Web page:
EC invokes Article 324 to curtail Bengal campaigning after violence; Mamata says ‘unconstitutional gift’ to Modi


In first such action in India’s electoral history, the Election Commission on Wednesday invoked Article 324 to curtail the campaigning in nine West Bengal constituencies a day before its scheduled deadline. The development came in the wake of Tuesday’s violence between BJP and TMC workers in Kolkata, triggering a  sharp response from state chief minister and TMC supremo Mamata Banerjee.

In a hurriedly-convened press conference, Deputy Election Commissioner Chandra Bhushan Kumar said that campaigning for the last phase will end at 10 pm on Thursday, and mentioned that it was for the first time the poll panel has taken such an action using constitutional powers. “This would be the first time when EC has invoked Article 324 in this manner but it may not be the last in cases of repetition of lawlessness and violence which vitiate the conduct of polls in a peaceful and orderly manner,” Kumar said.

“Now, therefore, the Election Commission of India, in exercise of its powers under Article 324 of the Constitution …hereby directs that no person shall convene, hold, attend, join or address any public meeting or procession in connection with the election,” the eight-page order read.

The Election Commission also ordered the removal of Principal Secretary (Home) Atri Bhattacharya and Additional Director General, CID, Rajeev Kumar from their postings in West Bengal.

Deputy Election Commissioner Sudeep Jain, who is in-charge of West Bengal, said Bhattacharya “stands relieved” from his current charge immediately, “for having interfered in the process of conducting elections” by directing the state chief electoral officer, which he was not supposed do. The state chief secretary will look after the charge of the home secretary.

He said Rajeev Kumar has been attached to the Ministry of Home Affairs here and should report to his new assignment by 10 am on Thursday.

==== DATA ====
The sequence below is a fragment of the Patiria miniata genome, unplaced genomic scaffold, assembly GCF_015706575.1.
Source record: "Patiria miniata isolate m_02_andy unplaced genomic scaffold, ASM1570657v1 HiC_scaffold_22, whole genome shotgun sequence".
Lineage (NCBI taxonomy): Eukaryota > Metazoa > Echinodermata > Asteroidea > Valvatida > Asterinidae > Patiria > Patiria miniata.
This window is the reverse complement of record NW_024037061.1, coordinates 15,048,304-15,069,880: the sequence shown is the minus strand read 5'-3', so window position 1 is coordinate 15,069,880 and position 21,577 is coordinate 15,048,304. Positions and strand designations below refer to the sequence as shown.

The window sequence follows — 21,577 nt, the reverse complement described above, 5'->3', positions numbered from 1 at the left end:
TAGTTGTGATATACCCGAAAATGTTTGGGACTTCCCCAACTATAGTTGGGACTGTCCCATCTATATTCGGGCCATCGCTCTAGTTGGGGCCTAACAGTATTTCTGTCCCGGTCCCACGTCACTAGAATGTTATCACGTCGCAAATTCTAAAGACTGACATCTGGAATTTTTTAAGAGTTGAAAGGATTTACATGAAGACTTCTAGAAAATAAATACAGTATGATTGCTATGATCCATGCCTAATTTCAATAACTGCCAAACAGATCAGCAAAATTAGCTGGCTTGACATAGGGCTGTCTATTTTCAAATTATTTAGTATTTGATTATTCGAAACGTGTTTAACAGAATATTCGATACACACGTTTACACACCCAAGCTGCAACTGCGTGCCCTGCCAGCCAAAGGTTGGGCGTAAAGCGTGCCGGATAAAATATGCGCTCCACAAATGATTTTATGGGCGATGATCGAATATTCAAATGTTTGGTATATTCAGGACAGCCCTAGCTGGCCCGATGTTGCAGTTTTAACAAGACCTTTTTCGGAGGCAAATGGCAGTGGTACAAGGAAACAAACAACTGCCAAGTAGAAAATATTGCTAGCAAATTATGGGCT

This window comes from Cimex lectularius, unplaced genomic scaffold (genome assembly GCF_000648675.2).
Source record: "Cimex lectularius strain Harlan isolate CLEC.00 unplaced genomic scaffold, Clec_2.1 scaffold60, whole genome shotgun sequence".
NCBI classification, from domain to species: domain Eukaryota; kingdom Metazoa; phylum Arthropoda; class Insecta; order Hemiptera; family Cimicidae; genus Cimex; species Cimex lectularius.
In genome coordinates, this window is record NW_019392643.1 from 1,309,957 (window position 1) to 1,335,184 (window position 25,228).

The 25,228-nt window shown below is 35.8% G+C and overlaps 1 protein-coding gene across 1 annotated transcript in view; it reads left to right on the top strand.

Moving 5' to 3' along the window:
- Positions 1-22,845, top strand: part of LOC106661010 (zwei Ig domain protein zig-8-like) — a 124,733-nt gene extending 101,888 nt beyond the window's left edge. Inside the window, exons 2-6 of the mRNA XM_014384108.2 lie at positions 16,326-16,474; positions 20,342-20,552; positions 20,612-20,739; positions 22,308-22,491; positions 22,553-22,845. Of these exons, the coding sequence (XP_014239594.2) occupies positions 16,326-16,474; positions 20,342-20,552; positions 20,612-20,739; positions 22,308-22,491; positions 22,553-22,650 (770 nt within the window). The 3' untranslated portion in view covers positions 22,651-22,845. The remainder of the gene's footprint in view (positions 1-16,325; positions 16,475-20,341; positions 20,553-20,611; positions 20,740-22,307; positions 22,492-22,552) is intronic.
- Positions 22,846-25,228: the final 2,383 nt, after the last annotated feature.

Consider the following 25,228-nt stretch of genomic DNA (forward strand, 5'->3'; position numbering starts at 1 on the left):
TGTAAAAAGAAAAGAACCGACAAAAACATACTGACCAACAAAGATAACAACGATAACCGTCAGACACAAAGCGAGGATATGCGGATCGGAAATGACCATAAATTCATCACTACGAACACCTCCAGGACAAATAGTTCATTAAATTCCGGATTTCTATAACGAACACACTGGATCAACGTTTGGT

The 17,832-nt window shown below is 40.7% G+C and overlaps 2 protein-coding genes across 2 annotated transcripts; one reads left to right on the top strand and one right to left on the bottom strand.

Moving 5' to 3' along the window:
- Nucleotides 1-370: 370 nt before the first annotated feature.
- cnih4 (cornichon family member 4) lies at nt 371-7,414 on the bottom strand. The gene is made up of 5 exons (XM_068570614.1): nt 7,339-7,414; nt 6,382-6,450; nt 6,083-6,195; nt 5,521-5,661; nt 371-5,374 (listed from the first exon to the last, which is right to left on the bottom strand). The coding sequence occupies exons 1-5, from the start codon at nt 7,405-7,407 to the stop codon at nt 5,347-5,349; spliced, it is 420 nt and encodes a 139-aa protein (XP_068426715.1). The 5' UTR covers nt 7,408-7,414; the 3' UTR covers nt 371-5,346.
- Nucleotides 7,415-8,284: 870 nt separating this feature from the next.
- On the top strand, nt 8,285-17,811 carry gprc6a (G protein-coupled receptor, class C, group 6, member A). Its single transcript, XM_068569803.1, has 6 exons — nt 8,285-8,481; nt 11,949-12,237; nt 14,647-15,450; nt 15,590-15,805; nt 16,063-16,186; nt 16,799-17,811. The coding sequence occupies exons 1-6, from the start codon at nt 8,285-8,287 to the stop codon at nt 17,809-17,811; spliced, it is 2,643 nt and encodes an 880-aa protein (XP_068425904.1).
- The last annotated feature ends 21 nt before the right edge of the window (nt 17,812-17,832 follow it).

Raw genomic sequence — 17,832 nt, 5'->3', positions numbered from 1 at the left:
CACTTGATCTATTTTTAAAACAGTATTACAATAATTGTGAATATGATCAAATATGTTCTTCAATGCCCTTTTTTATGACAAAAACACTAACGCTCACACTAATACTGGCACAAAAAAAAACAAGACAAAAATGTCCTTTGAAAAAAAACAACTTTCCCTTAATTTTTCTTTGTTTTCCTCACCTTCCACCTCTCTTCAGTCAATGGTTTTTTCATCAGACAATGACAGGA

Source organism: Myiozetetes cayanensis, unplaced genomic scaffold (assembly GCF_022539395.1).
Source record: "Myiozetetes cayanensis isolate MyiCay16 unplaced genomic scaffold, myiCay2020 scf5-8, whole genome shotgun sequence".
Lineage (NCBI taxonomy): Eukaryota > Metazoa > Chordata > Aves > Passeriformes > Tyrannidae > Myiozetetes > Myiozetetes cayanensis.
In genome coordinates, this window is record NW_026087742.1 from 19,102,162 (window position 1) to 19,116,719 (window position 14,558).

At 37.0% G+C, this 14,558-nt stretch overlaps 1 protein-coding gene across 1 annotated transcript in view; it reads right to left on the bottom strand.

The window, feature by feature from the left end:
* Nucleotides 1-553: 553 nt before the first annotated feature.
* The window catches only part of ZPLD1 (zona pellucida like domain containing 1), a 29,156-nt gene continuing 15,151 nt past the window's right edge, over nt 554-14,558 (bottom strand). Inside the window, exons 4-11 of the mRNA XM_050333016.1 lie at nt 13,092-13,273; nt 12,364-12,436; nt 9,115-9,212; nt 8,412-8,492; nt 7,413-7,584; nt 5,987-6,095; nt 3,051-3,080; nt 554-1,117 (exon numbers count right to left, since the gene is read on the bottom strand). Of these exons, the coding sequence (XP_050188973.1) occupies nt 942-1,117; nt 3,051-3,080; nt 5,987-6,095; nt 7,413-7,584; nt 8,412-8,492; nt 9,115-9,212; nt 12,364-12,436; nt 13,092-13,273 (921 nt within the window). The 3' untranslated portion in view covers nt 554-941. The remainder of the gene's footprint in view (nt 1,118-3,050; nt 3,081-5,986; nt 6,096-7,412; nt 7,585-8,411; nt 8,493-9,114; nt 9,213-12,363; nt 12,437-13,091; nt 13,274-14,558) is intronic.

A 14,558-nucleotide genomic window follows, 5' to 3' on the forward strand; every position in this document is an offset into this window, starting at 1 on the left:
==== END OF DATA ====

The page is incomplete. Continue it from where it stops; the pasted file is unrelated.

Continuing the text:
The EC’s action came a day after parts of Kolkata witnessed widespread violence after BJP president Amit Shah’s massive road show in the city. A bust of 19th Century Bengali icon Ishwarchandra Vidyasagar was also vandalised during the violence.

The order also barred any musical concert, theatrical performance to attract people in connection with the polls. It said liquor or similar intoxicants cannot be served in election going areas in bars, hotels and traven shops during the ban period.

The commission said it has been brought to its notice of that there were growing incidents of disruption and violence during the political campaigns and processions in West Bengal during the ongoing elections. “During the review with the observers it clearly came out that while logistics arrangements… are mostly on track… there is distinct resistance and non-cooperation from the district administration and district police when it comes to providing level playing field to all candidates for campaigning and in providing a fearless and free environment to the voters,” the order read.

It said the observers pointed out that while on the surface, everything looks fine, in their frank interactions with the public the fear psychosis that is widely prevails comes out.

“They pointed out that utterances of the AITC (Trinamool Congress) senior leaders on the lines of ‘central forces will leave at the end of elections, while we will remain, sends a chilling message among the officers as well as voters alike,” it said referring to the report of special observers Ajay Nayak, a former IAS, and Vivek Dubey, a retired IPS.

Reading out a statement, Kumar said, the commission is “deeply anguished” at the vandalism done to the statue of Ishwarchandra Bandyopadhyay (who was conferred the title of ‘Vidyasagar’). “Besides his many other achievements as a philosopher, academic educator, writer and philanthropist, he worked all his life in the cause of widow remarriage which was unthought and unheard of in the ultra conservative society of those days. It is hoped that the vandals are traced by the state administration,” Kumar said.